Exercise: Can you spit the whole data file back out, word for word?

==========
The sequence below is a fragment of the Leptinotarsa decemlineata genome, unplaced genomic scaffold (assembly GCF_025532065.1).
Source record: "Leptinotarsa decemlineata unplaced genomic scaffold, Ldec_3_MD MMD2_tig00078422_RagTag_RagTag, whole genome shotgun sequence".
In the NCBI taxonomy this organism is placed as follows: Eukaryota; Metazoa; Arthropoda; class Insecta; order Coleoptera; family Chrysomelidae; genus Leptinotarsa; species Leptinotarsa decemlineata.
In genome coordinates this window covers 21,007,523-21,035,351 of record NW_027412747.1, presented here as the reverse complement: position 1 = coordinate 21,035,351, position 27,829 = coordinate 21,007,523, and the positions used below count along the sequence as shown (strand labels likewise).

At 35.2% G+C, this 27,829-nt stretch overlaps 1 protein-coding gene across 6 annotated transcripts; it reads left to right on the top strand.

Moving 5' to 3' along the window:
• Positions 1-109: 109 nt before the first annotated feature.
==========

The sequence below is a fragment of the Leptinotarsa decemlineata genome, unplaced genomic scaffold (assembly GCF_025532065.1).
Source record: "Leptinotarsa decemlineata unplaced genomic scaffold, Ldec_3_MD MMD2_tig00078422_RagTag_RagTag, whole genome shotgun sequence".
In the NCBI taxonomy this organism is placed as follows: Eukaryota; Metazoa; Arthropoda; class Insecta; order Coleoptera; family Chrysomelidae; genus Leptinotarsa; species Leptinotarsa decemlineata.
In genome coordinates this window covers 21,007,523-21,035,351 of record NW_027412747.1, presented here as the reverse complement: position 1 = coordinate 21,035,351, position 27,829 = coordinate 21,007,523, and the positions used below count along the sequence as shown (strand labels likewise).

At 35.2% G+C, this 27,829-nt stretch overlaps 1 protein-coding gene across 6 annotated transcripts; it reads left to right on the top strand.

Moving 5' to 3' along the window:
• Positions 1-109: 109 nt before the first annotated feature.